Asda advert banned in rights row

Asda trolleys
Image caption Asda said that it regretted the confusion caused by the advert

Supermarket giant Asda has been censured by the advertising watchdog for presenting a basic right as a shopping deal.

An advert promoted a new 100-day returns policy for its clothing range but, by rights, shoppers actually have much longer to return any faulty goods.

The retailer's advert said that it wanted to end "throwaway" fashion on the High Street.

The television commercial was banned by the Advertising Standards Authority.


The advert suggested that shoppers could "enjoy quality that lasts". It said that its George clothing range offered a "100-day quality guarantee".

However, a viewer complained to the ASA, pointing out that the Sale of Goods Act meant shoppers had more time to return goods that were not of satisfactory quality.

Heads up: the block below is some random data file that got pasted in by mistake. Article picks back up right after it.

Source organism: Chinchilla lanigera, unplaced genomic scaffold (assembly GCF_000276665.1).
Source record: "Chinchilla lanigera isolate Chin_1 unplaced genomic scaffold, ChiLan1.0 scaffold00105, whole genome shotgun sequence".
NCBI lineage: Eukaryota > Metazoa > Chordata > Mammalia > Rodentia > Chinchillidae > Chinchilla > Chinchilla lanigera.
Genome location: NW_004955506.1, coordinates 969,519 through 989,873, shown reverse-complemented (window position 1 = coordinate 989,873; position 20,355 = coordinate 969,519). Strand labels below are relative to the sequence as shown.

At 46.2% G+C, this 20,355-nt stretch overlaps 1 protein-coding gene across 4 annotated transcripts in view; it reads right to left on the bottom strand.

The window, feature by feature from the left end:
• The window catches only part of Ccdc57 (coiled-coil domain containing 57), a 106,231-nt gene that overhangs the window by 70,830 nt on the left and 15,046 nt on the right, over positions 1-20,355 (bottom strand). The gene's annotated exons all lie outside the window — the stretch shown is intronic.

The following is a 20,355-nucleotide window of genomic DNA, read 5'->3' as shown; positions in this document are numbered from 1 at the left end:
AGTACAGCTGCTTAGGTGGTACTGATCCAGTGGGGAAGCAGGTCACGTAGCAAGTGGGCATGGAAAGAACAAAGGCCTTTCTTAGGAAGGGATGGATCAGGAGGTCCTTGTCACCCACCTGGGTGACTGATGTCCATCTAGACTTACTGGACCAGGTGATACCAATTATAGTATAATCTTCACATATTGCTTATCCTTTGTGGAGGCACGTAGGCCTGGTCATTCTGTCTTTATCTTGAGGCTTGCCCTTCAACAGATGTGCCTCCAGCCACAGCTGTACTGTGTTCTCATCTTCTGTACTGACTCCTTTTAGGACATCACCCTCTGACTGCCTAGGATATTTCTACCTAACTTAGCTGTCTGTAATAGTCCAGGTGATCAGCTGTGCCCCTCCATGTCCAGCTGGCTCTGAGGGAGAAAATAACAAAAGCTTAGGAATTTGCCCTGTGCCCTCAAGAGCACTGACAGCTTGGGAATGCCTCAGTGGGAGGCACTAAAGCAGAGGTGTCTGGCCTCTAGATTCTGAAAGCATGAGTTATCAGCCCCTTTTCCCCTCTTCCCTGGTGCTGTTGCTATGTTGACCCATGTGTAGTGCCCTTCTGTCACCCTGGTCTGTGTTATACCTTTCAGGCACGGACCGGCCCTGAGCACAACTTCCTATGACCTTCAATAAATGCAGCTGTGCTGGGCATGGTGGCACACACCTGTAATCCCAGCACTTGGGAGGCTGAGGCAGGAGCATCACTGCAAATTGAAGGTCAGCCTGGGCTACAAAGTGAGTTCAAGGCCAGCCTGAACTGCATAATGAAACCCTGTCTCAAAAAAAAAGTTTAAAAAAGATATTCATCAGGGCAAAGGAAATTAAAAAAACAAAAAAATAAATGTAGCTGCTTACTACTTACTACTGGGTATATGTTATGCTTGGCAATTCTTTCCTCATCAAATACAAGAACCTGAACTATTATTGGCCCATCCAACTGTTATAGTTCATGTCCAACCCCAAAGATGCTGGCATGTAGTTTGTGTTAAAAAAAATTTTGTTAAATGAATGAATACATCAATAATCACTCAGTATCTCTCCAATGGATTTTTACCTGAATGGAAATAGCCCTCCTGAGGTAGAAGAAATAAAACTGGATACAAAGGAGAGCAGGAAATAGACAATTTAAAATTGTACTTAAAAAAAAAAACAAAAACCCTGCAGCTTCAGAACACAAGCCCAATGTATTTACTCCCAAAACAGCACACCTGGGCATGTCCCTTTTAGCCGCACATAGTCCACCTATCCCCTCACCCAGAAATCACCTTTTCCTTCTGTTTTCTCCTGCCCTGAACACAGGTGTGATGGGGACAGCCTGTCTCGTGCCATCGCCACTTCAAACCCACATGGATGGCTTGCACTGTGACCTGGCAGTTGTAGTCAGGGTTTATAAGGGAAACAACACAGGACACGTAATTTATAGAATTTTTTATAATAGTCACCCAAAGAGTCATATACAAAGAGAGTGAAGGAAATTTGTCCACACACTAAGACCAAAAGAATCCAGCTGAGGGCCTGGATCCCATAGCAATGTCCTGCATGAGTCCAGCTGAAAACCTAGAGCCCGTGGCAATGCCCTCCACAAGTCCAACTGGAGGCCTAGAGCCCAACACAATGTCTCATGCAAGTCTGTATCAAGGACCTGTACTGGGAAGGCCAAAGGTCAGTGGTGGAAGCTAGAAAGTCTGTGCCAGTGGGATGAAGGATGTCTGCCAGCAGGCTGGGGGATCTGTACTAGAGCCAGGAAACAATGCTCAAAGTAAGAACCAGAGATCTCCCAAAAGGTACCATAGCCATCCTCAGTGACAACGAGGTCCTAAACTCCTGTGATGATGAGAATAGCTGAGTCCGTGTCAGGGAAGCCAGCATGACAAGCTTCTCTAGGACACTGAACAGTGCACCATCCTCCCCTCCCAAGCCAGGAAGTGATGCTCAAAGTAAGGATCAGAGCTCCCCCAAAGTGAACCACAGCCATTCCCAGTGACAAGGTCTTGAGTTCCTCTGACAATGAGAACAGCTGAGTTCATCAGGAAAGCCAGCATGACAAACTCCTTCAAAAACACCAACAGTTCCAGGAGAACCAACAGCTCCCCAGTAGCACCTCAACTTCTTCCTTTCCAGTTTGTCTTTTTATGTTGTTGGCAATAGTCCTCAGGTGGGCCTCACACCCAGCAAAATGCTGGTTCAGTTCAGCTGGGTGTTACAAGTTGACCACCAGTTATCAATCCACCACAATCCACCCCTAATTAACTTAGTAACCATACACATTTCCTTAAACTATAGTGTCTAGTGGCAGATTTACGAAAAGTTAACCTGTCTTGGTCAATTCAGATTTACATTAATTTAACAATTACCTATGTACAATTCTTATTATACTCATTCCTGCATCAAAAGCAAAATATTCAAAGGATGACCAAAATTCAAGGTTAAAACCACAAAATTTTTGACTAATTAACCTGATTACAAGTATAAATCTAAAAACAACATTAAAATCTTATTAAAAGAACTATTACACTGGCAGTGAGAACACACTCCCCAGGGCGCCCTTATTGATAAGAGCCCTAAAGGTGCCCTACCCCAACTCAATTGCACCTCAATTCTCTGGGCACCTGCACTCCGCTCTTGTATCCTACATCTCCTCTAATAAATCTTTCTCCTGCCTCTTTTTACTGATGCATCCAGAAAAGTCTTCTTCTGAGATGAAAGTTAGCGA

Asda said that the guarantee meant people could take clothes back within 100 days, just because they had changed their mind - rather than because the items were faulty.

It also suggested that staff had been told of the difference between faulty goods and the "quality list" covered by the guarantee.

But the ASA upheld the complaint.

It confirmed that consumers have up to six years to take action for breach of contract. For the first six months after purchase, the onus is on the seller to prove that an item was not faulty when it was sold.

"We considered that consumers were likely to expect even low-price clothes to last 100 days without the fabric quality deteriorating by, for example, bobbling or stretching or fading in colour," the ASA ruling said.

"We considered that the George 100-day guarantee, as presented in the ad, did not offer any more consumer protection, in relation to the obligation for a seller to provide goods of a satisfactory quality, than that already available under statutory legislation."

The advertising campaign was launched shortly after Marks and Spencer cut the deadline on its returns policy - for items that customers decided they no longer wanted - from 90 days to 35.

Related Internet links

The BBC is not responsible for the content of external Internet sites